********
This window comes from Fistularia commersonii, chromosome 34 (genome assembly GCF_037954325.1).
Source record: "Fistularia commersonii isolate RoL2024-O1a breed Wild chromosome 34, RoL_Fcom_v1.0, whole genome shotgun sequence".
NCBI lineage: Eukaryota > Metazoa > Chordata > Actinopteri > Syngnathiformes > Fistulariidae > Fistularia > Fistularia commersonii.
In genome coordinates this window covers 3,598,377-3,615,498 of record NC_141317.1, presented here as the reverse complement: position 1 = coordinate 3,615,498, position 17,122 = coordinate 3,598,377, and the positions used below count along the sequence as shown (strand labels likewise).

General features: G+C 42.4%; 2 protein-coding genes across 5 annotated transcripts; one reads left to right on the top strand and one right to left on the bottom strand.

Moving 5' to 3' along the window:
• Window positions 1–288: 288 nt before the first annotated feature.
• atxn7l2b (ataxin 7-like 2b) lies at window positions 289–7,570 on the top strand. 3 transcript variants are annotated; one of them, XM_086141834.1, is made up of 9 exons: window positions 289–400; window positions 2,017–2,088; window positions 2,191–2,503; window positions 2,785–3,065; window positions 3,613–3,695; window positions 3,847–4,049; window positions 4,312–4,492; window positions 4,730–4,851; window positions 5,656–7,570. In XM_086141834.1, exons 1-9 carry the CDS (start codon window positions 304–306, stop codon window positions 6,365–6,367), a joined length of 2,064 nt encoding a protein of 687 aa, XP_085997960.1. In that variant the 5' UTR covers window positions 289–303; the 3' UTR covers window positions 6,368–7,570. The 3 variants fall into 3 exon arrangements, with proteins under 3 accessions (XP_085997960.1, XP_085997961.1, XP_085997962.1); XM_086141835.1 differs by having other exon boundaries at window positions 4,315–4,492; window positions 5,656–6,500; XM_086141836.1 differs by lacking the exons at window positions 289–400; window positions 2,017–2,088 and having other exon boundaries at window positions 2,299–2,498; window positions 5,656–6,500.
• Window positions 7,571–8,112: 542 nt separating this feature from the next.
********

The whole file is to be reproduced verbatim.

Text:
This window comes from Fistularia commersonii, chromosome 34 (genome assembly GCF_037954325.1).
Source record: "Fistularia commersonii isolate RoL2024-O1a breed Wild chromosome 34, RoL_Fcom_v1.0, whole genome shotgun sequence".
NCBI lineage: Eukaryota > Metazoa > Chordata > Actinopteri > Syngnathiformes > Fistulariidae > Fistularia > Fistularia commersonii.
In genome coordinates this window covers 3,598,377-3,615,498 of record NC_141317.1, presented here as the reverse complement: position 1 = coordinate 3,615,498, position 17,122 = coordinate 3,598,377, and the positions used below count along the sequence as shown (strand labels likewise).

General features: G+C 42.4%; 2 protein-coding genes across 5 annotated transcripts; one reads left to right on the top strand and one right to left on the bottom strand.

Moving 5' to 3' along the window:
• Window positions 1–288: 288 nt before the first annotated feature.
• atxn7l2b (ataxin 7-like 2b) lies at window positions 289–7,570 on the top strand. 3 transcript variants are annotated; one of them, XM_086141834.1, is made up of 9 exons: window positions 289–400; window positions 2,017–2,088; window positions 2,191–2,503; window positions 2,785–3,065; window positions 3,613–3,695; window positions 3,847–4,049; window positions 4,312–4,492; window positions 4,730–4,851; window positions 5,656–7,570. In XM_086141834.1, exons 1-9 carry the CDS (start codon window positions 304–306, stop codon window positions 6,365–6,367), a joined length of 2,064 nt encoding a protein of 687 aa, XP_085997960.1. In that variant the 5' UTR covers window positions 289–303; the 3' UTR covers window positions 6,368–7,570. The 3 variants fall into 3 exon arrangements, with proteins under 3 accessions (XP_085997960.1, XP_085997961.1, XP_085997962.1); XM_086141835.1 differs by having other exon boundaries at window positions 4,315–4,492; window positions 5,656–6,500; XM_086141836.1 differs by lacking the exons at window positions 289–400; window positions 2,017–2,088 and having other exon boundaries at window positions 2,299–2,498; window positions 5,656–6,500.
• Window positions 7,571–8,112: 542 nt separating this feature from the next.